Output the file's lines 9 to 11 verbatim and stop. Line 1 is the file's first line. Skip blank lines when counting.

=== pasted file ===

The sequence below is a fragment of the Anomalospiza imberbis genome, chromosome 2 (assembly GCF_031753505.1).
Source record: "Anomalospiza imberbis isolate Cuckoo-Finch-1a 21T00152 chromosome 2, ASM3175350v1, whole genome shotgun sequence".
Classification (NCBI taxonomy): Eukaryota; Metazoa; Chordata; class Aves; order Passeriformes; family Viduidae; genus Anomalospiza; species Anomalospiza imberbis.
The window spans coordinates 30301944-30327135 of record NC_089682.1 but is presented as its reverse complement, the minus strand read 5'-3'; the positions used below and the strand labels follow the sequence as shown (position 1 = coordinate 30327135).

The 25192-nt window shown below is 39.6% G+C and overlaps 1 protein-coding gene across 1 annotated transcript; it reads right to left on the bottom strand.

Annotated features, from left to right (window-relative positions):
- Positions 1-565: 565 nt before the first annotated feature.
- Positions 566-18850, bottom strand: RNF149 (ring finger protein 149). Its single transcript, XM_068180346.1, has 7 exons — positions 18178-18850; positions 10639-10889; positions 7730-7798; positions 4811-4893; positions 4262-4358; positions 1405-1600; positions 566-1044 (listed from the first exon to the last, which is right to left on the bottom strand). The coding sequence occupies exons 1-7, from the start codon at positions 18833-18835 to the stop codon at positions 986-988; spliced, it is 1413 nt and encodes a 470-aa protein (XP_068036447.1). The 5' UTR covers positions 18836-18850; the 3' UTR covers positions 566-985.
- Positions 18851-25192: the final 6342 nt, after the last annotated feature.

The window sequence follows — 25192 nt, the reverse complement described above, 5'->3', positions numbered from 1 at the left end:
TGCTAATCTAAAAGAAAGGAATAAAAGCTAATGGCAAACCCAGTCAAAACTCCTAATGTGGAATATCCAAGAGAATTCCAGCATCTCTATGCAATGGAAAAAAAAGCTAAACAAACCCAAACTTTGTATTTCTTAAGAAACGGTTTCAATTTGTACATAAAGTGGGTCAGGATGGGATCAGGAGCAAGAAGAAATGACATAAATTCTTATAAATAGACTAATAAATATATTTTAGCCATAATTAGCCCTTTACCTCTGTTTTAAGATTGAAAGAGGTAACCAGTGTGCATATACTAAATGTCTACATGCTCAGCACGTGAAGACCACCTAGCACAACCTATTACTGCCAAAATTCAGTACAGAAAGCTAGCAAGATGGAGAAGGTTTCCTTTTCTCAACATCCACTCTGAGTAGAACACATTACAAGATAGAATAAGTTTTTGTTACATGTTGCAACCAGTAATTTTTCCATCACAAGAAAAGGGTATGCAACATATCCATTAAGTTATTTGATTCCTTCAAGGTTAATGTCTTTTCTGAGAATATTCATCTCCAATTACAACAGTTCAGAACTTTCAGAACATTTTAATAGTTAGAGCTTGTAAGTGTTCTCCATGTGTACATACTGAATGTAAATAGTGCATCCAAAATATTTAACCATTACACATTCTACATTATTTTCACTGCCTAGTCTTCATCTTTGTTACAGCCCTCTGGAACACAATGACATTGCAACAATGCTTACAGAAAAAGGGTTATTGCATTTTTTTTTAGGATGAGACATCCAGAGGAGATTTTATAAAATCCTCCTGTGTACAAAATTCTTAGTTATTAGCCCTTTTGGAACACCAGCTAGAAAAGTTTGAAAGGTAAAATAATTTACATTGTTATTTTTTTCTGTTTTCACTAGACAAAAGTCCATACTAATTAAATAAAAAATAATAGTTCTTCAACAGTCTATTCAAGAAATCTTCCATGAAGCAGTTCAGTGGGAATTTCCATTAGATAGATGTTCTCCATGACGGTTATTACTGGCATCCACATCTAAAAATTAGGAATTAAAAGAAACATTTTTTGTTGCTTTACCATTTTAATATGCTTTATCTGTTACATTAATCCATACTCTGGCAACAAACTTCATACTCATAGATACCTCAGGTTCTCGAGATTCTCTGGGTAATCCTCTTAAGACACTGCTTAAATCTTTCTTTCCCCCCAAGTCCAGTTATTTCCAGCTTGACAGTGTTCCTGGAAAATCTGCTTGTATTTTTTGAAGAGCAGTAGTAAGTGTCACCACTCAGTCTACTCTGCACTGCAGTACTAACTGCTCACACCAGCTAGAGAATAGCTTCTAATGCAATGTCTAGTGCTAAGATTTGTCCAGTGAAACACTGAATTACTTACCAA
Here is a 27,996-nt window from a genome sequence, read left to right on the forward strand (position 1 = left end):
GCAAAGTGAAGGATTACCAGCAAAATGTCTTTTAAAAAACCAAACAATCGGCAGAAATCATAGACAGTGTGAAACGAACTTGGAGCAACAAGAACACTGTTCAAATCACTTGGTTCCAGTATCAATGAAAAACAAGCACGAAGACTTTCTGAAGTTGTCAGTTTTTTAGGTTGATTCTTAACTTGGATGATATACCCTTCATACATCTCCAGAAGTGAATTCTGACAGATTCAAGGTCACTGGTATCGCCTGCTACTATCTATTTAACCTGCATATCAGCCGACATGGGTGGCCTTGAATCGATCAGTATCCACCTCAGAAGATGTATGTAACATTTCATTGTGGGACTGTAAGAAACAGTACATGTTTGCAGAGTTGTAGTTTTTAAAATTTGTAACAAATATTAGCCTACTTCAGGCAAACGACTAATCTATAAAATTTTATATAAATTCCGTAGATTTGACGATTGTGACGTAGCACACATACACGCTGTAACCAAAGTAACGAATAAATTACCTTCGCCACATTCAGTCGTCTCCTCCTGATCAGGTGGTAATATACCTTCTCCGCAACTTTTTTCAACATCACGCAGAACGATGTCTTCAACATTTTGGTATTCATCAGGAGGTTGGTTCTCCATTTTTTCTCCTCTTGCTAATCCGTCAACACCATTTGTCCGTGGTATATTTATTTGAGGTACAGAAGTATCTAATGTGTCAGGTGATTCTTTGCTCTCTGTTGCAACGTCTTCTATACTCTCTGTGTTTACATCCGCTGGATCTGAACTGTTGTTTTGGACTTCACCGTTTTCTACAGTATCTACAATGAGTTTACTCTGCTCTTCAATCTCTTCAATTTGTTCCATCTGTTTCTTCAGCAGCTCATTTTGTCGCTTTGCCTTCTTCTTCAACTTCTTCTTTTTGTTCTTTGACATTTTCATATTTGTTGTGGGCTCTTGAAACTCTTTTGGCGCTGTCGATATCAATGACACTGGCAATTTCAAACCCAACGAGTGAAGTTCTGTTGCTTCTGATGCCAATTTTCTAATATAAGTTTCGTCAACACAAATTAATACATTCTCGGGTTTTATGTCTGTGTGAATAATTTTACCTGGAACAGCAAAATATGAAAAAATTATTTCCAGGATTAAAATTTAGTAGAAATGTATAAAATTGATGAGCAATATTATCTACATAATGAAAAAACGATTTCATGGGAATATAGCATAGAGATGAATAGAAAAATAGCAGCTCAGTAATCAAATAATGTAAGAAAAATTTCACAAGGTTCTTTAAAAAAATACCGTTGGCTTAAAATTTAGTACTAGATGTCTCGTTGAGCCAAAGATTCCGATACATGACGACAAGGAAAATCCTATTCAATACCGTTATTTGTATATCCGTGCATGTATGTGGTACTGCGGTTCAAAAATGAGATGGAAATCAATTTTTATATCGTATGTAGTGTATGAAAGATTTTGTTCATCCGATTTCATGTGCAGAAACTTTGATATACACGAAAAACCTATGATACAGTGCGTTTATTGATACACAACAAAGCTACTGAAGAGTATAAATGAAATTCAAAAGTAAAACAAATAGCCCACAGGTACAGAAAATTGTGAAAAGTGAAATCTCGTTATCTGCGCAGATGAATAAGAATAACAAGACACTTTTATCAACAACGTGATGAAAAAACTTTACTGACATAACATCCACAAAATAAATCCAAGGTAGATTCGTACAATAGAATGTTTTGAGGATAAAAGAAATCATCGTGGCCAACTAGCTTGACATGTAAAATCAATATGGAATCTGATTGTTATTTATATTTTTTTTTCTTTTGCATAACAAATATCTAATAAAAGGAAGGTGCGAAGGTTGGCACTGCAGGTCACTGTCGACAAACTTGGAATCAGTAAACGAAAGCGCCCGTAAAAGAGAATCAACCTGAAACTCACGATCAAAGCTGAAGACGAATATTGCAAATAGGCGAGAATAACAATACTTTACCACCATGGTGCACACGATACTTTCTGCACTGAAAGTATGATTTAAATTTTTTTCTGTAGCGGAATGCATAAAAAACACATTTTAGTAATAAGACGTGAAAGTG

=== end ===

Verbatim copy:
- Positions 18851-25192: the final 6342 nt, after the last annotated feature.

The window sequence follows — 25192 nt, the reverse complement described above, 5'->3', positions numbered from 1 at the left end:
TGCTAATCTAAAAGAAAGGAATAAAAGCTAATGGCAAACCCAGTCAAAACTCCTAATGTGGAATATCCAAGAGAATTCCAGCATCTCTATGCAATGGAAAAAAAAGCTAAACAAACCCAAACTTTGTATTTCTTAAGAAACGGTTTCAATTTGTACATAAAGTGGGTCAGGATGGGATCAGGAGCAAGAAGAAATGACATAAATTCTTATAAATAGACTAATAAATATATTTTAGCCATAATTAGCCCTTTACCTCTGTTTTAAGATTGAAAGAGGTAACCAGTGTGCATATACTAAATGTCTACATGCTCAGCACGTGAAGACCACCTAGCACAACCTATTACTGCCAAAATTCAGTACAGAAAGCTAGCAAGATGGAGAAGGTTTCCTTTTCTCAACATCCACTCTGAGTAGAACACATTACAAGATAGAATAAGTTTTTGTTACATGTTGCAACCAGTAATTTTTCCATCACAAGAAAAGGGTATGCAACATATCCATTAAGTTATTTGATTCCTTCAAGGTTAATGTCTTTTCTGAGAATATTCATCTCCAATTACAACAGTTCAGAACTTTCAGAACATTTTAATAGTTAGAGCTTGTAAGTGTTCTCCATGTGTACATACTGAATGTAAATAGTGCATCCAAAATATTTAACCATTACACATTCTACATTATTTTCACTGCCTAGTCTTCATCTTTGTTACAGCCCTCTGGAACACAATGACATTGCAACAATGCTTACAGAAAAAGGGTTATTGCATTTTTTTTTAGGATGAGACATCCAGAGGAGATTTTATAAAATCCTCCTGTGTACAAAATTCTTAGTTATTAGCCCTTTTGGAACACCAGCTAGAAAAGTTTGAAAGGTAAAATAATTTACATTGTTATTTTTTTCTGTTTTCACTAGACAAAAGTCCATACTAATTAAATAAAAAATAATAGTTCTTCAACAGTCTATTCAAGAAATCTTCCATGAAGCAGTTCAGTGGGAATTTCCATTAGATAGATGTTCTCCATGACGGTTATTACTGGCATCCACATCTAAAAATTAGGAATTAAAAGAAACATTTTTTGTTGCTTTACCATTTTAATATGCTTTATCTGTTACATTAATCCATACTCTGGCAACAAACTTCATACTCATAGATACCTCAGGTTCTCGAGATTCTCTGGGTAATCCTCTTAAGACACTGCTTAAATCTTTCTTTCCCCCCAAGTCCAGTTATTTCCAGCTTGACAGTGTTCCTGGAAAATCTGCTTGTATTTTTTGAAGAGCAGTAGTAAGTGTCACCACTCAGTCTACTCTGCACTGCAGTACTAACTGCTCACACCAGCTAGAGAATAGCTTCTAATGCAATGTCTAGTGCTAAGATTTGTCCAGTGAAACACTGAATTACTTACCAA